**EXPERIMENTAL**

**Testing Materials and Samples**

The reliability tests were conducted on 600 samples of joints made from laminated three-layer particleboard of 18 mm in thickness. The shape and basic dimensions are given in Fig. 1. The elements were joined using three types of mechanical joints: confirmat screws, dowels, and eccentric joints. The connectors had the following dimensions: dowel Ø8×32 mm, screw Ø5×50 mm, eccentric of Minifix type Ø15×14,6 mm. The joint with the dowel was glued with the usage of PVAC adhesive.

To ensure that the confirmat screws and eccentric joints in all samples were screwed under application of the same moment of 2.5 Nm, a torque wrench was used. A diagram of the sample used in the test and its loading is presented in Fig. 1.

**Fig. 1.** A diagram of the sample used in test and its loading. The dimensions are given in mm.

**Testing Station and Procedure for Analyses of Ultimate Load Carrying Capacity**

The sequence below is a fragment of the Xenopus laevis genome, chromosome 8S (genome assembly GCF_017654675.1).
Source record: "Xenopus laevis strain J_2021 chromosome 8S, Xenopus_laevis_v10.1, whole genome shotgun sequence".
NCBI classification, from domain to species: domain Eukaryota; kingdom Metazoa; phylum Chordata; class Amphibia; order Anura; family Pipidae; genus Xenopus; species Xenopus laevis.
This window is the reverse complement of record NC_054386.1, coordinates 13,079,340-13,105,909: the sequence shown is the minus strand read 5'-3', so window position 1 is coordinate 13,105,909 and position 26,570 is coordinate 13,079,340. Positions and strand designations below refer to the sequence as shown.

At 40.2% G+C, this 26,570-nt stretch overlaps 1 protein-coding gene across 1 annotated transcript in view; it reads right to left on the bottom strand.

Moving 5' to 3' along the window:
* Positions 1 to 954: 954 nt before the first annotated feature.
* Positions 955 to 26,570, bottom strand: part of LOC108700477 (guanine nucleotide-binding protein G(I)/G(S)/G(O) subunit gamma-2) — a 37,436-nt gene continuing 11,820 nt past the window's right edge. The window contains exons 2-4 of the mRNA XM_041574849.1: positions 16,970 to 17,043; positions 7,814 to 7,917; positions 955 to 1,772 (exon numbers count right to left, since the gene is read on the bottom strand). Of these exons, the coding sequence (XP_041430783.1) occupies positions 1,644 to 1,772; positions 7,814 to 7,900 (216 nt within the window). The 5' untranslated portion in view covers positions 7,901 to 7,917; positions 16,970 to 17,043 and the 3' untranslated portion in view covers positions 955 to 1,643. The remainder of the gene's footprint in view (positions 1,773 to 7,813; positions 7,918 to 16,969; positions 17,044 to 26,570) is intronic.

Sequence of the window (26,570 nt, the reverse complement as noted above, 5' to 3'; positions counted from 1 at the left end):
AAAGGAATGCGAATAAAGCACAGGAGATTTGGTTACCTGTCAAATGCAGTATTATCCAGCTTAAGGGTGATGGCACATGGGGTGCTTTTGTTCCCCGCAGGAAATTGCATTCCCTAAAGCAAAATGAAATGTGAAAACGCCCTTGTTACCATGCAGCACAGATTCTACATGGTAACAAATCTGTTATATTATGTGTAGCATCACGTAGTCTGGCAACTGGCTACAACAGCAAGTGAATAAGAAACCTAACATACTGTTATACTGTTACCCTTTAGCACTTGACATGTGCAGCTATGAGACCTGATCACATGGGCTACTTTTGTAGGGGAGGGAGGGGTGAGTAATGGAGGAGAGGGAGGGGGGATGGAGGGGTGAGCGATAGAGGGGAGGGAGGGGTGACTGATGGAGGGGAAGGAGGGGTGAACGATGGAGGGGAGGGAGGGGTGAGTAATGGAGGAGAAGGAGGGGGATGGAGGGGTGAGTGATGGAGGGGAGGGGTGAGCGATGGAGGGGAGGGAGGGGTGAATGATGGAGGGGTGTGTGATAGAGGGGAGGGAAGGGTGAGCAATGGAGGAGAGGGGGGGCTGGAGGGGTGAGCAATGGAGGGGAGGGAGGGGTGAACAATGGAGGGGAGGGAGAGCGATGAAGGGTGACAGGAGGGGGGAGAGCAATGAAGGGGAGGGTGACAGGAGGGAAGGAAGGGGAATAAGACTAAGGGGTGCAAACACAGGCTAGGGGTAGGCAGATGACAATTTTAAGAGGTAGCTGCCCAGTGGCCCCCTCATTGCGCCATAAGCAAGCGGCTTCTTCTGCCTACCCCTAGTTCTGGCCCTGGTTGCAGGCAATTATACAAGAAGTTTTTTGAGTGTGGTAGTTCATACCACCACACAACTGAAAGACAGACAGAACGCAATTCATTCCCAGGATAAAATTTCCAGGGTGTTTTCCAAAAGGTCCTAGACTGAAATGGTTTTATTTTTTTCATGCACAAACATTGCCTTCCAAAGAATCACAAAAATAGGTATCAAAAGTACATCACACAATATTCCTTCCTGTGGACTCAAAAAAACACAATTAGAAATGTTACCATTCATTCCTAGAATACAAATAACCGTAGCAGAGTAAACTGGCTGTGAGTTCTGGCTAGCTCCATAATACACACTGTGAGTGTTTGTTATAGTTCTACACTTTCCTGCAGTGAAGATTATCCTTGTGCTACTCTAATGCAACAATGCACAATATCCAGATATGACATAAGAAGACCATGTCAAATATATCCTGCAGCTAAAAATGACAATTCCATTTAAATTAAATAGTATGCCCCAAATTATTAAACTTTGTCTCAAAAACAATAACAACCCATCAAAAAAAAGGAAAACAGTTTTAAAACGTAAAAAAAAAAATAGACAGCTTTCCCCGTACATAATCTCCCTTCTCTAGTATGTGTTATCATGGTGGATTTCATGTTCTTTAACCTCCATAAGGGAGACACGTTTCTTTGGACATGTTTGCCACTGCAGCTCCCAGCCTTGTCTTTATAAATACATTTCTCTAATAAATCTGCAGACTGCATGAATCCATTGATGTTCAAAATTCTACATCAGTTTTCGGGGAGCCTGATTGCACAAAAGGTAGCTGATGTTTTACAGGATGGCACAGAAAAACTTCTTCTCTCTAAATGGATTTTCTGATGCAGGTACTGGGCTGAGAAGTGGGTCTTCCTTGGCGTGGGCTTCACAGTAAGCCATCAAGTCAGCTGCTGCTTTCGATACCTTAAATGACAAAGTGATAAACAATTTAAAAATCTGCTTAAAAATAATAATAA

The ultimate load-carrying capacity of each of the samples was determined by a static closure test. The rupture force was determined using a series of 10 pilot samples for each joint type. The arithmetic mean, standard deviation, and coefficient of variation were calculated.

Static tests to determine the rupture force for joints were conducted using a Zwick 1445 testing machine (Ulm, Germany) (Fig. 2). The first step was the determination of the temporary load carrying capacity of the selected joints. The test velocity was established at 10 mm/min, while the initial load was 1 N. The test was conducted until joint failure. As mentioned earlier, in order to determine the ultimate load carrying capacity, 10 pilot samples for each joint type, confirmat screws, dowels, and eccentric joints, were used.

**Fig. 2.** A Zwick 1445 strength-testing machine with mounted tested sample

**Measurements of Lifetimes for Selected Joints under Constant Load**

The data recorded on the ultimate load carrying capacities were used to determine the values of the loads applied in the reliability tests. These tests consisted of the measurement of the number of working cycles of joints under the assumed load according to the diagram (Fig. 1). They supplied the input data required for the determination of reliability for selected joints applied in case furniture. The reliability tests were conducted on a specially designed laboratory stand (Fig. 3).